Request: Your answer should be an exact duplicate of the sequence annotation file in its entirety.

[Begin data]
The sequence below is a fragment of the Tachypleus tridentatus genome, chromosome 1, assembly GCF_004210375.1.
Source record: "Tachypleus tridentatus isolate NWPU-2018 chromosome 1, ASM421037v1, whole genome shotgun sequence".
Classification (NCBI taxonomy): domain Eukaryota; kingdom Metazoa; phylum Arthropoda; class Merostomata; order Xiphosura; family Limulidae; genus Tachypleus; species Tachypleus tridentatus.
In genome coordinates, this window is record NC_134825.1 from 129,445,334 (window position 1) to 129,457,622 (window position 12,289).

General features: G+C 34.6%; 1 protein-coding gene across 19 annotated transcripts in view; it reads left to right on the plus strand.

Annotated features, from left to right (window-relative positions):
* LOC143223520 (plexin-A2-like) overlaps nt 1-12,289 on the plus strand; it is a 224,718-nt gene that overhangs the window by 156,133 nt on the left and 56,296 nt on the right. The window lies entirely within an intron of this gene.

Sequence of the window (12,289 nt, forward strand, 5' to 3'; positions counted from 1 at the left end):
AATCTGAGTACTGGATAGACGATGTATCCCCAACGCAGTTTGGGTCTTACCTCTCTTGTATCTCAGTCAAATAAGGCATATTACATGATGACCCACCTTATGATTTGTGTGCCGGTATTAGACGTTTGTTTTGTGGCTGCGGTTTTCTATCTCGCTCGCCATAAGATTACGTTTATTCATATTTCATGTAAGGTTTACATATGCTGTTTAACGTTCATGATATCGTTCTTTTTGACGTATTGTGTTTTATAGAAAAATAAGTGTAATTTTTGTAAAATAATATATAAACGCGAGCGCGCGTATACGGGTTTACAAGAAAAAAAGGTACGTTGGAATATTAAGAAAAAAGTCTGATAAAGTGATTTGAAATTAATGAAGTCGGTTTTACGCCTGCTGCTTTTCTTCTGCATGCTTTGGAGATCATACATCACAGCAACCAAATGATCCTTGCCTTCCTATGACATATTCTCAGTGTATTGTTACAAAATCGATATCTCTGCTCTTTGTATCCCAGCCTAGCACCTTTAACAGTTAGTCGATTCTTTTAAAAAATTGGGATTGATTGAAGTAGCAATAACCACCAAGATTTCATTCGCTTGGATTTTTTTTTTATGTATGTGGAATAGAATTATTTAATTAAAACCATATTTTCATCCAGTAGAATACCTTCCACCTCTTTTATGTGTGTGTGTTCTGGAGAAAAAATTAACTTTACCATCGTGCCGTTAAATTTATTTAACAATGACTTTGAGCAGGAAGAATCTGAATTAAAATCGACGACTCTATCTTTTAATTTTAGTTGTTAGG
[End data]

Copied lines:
The sequence below is a fragment of the Tachypleus tridentatus genome, chromosome 1, assembly GCF_004210375.1.
Source record: "Tachypleus tridentatus isolate NWPU-2018 chromosome 1, ASM421037v1, whole genome shotgun sequence".
Classification (NCBI taxonomy): domain Eukaryota; kingdom Metazoa; phylum Arthropoda; class Merostomata; order Xiphosura; family Limulidae; genus Tachypleus; species Tachypleus tridentatus.
In genome coordinates, this window is record NC_134825.1 from 129,445,334 (window position 1) to 129,457,622 (window position 12,289).

General features: G+C 34.6%; 1 protein-coding gene across 19 annotated transcripts in view; it reads left to right on the plus strand.

Annotated features, from left to right (window-relative positions):
* LOC143223520 (plexin-A2-like) overlaps nt 1-12,289 on the plus strand; it is a 224,718-nt gene that overhangs the window by 156,133 nt on the left and 56,296 nt on the right. The window lies entirely within an intron of this gene.

Sequence of the window (12,289 nt, forward strand, 5' to 3'; positions counted from 1 at the left end):
AATCTGAGTACTGGATAGACGATGTATCCCCAACGCAGTTTGGGTCTTACCTCTCTTGTATCTCAGTCAAATAAGGCATATTACATGATGACCCACCTTATGATTTGTGTGCCGGTATTAGACGTTTGTTTTGTGGCTGCGGTTTTCTATCTCGCTCGCCATAAGATTACGTTTATTCATATTTCATGTAAGGTTTACATATGCTGTTTAACGTTCATGATATCGTTCTTTTTGACGTATTGTGTTTTATAGAAAAATAAGTGTAATTTTTGTAAAATAATATATAAACGCGAGCGCGCGTATACGGGTTTACAAGAAAAAAAGGTACGTTGGAATATTAAGAAAAAAGTCTGATAAAGTGATTTGAAATTAATGAAGTCGGTTTTACGCCTGCTGCTTTTCTTCTGCATGCTTTGGAGATCATACATCACAGCAACCAAATGATCCTTGCCTTCCTATGACATATTCTCAGTGTATTGTTACAAAATCGATATCTCTGCTCTTTGTATCCCAGCCTAGCACCTTTAACAGTTAGTCGATTCTTTTAAAAAATTGGGATTGATTGAAGTAGCAATAACCACCAAGATTTCATTCGCTTGGATTTTTTTTTTATGTATGTGGAATAGAATTATTTAATTAAAACCATATTTTCATCCAGTAGAATACCTTCCACCTCTTTTATGTGTGTGTGTTCTGGAGAAAAAATTAACTTTACCATCGTGCCGTTAAATTTATTTAACAATGACTTTGAGCAGGAAGAATCTGAATTAAAATCGACGACTCTATCTTTTAATTTTAGTTGTTAGG